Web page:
- Consciousness explained

- The perennial philosophy.


2. Role playing...

- Zen and the art of motorcycle maintenance

- The Hero with a Thousand faces

- King Warrior Magician Lover

- Psychotherapy East and West

- The Moral Landscape

- Living buddha, living Christ

- The way of the Bodhisattva

- The Four Loves.


3. Never Break Character...

- Nicomachean Ethics

- Dhammapada

- Radical Honesty

- The 5 love languages

- Gurdjieff a beginners guide

- The book: on the taboo against knowing who you are

- Towards a Psychology of Being

- Kant in 90 minutes

- Bhagavad Gita

- Meditations (Aurelius)


4. Have some Imagination...

- I, Robot

- Revelation Space

- Star Maker

- Foundation


5. CAUTION: these books contain power, should be read last, and handled with EXTREME caution...

- How to win friends and influence people

- 7 Habits of Highly Effective People

- Talking to strangers

- The Lucifer Effect

- The dictator’s handbook

- 48 Laws of Power

- The Laws of Human Nature

- Just the arguments


6. Don’t forget the little things...

- The Book of Awesome

1) Any fool knows...

This category includes books that touch upon foundational aspects of human knowledge, philosophy, and science. These books provide a broad understanding of the human experience, its history, and its implications for the future. The Ultimate Hitchhiker’s Guide to the Galaxy. Plato’s Republic. Chaos: Making of a New Science. What If. The Big Picture (Carroll). Guns, Germs, and Steel. Sapiens. Enlightenment Now (Pinker). Life 3.0. Consciousness Explained. The Perennial Philosophy.

2) Role playing...

This category focuses on personal development, spirituality, and understanding one's role in society. These books promote self-reflection and the cultivation of moral character. Zen and the Art of Motorcycle Maintenance. The Hero with a Thousand Faces. King Warrior Magician Lover. Psychotherapy East and West. The Moral Landscape. Living Buddha, Living Christ. The Way of the Bodhisattva. The Four Loves.

3) Never Break Character...

This category emphasizes ethical behavior, personal integrity, and genuine human connection. Nicomachean Ethics. Dhammapada. Radical Honesty. The 5 Love Languages. Gurdjieff: A Beginner's Guide. The Book: On the Taboo Against Knowing Who You Are. Towards a Psychology of Being. Kant in 90 Minutes. Bhagavad Gita. Meditations (Aurelius).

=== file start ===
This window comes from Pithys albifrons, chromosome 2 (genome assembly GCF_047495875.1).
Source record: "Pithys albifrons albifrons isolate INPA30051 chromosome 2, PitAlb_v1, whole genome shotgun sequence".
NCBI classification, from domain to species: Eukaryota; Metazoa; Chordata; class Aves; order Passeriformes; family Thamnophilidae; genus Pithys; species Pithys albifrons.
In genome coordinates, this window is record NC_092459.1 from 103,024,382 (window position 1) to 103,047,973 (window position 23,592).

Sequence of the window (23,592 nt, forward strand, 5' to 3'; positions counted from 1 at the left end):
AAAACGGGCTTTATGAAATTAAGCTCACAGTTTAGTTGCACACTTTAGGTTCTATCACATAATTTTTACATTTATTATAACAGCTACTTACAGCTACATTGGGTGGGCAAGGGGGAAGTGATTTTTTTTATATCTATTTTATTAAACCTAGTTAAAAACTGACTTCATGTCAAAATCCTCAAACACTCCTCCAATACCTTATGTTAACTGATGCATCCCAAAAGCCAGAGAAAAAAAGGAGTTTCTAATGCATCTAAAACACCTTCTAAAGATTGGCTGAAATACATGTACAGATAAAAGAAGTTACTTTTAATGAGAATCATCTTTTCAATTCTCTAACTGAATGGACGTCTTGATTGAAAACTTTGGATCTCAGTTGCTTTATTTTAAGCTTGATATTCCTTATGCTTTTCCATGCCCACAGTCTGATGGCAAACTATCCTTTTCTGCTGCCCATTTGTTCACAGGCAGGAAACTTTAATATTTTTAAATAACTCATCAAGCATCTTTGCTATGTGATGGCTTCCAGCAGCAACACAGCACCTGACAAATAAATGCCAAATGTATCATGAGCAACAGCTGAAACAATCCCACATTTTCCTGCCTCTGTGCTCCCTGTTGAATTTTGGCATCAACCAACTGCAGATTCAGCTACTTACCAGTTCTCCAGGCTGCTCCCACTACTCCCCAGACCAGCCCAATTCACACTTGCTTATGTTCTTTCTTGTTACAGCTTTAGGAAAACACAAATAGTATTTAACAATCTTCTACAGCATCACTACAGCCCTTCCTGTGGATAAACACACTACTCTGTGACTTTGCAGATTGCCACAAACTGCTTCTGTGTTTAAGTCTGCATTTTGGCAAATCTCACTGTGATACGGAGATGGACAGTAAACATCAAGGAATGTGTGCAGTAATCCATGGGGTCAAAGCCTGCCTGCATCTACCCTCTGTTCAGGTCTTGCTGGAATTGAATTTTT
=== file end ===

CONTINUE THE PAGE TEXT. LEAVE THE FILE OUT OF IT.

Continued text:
4) Have some Imagination...

This category contains science fiction works that foster creativity and imaginative thinking, encouraging readers to envision alternative worlds and possibilities. I, Robot. Revelation Space. Star Maker. Foundation.

5) CAUTION: these books contain power, should be read last, and handled with EXTREME caution…

This category includes books on influence, persuasion, and power dynamics. These books offer practical guidance but come with a warning due to their potential for manipulation and ethical concerns. How to Win Friends and Influence People. 7 Habits of Highly Effective People. Talking to Strangers. The Lucifer Effect. The Dictator's Handbook. 48 Laws of Power. The Laws of Human Nature. Just the Arguments.

6) Don’t forget the little things…

This category features a single book, reminding readers to appreciate the small joys and pleasures of life. The Book of Awesome: Neil Pasricha's collection of essays celebrating everyday moments of happiness and wonder.

The Ourstory Cosmology

The Ourstory Cosmology

The Ourstory Myth serves as the foundation for Foolosophy, providing a framework for understanding the nature of existence and humanity's role in the universe. Ourstory mythology presents a unique pantheon of deities that represent fundamental aspects of existence, and their interactions shape the destiny of the universe and everything in it. The Ourstory mythology confronts nihilism by asserting that the deities embody core aspects of existence. These deities personify scientific principles and human experiences, with their interactions shaping the universe's destiny. The pantheon consists of Aether, Entropos, Progenia, Ziran, and Nafs.

Aether: God of Unity

Aether, known as "nothingness" in the modern world, represents the source of all potential and the Ground of All Being. Aether embodies the unity that underlies the opposition of Yin and Yang in Taoist philosophy and the concept of sunyata in Buddhism. Aether is connected to the idea of jijimuge, which suggests that all things are interconnected and interdependent while retaining their individual identities. References to Aether can be found in numerous books on The Fool's Reading List, such as the discussions of Taoism, Buddhism, and interconnectedness found in "The Perennial Philosophy" and "The Book: On the Taboo Against Knowing Who You Are."

Entropos: God of Chaos

Entropos, known as "entropy" in the modern world, represents the apparent order and apparent randomness of the universe and the steady march of time. Entropos is the "stuff" of the entire omniverse, and is the Yang (energy) to Progenia's Yin (information). Entropos is associated with the foundational physics described in "The Big Picture" and the concept of chaos theory explored in "Chaos: Making of a New Science."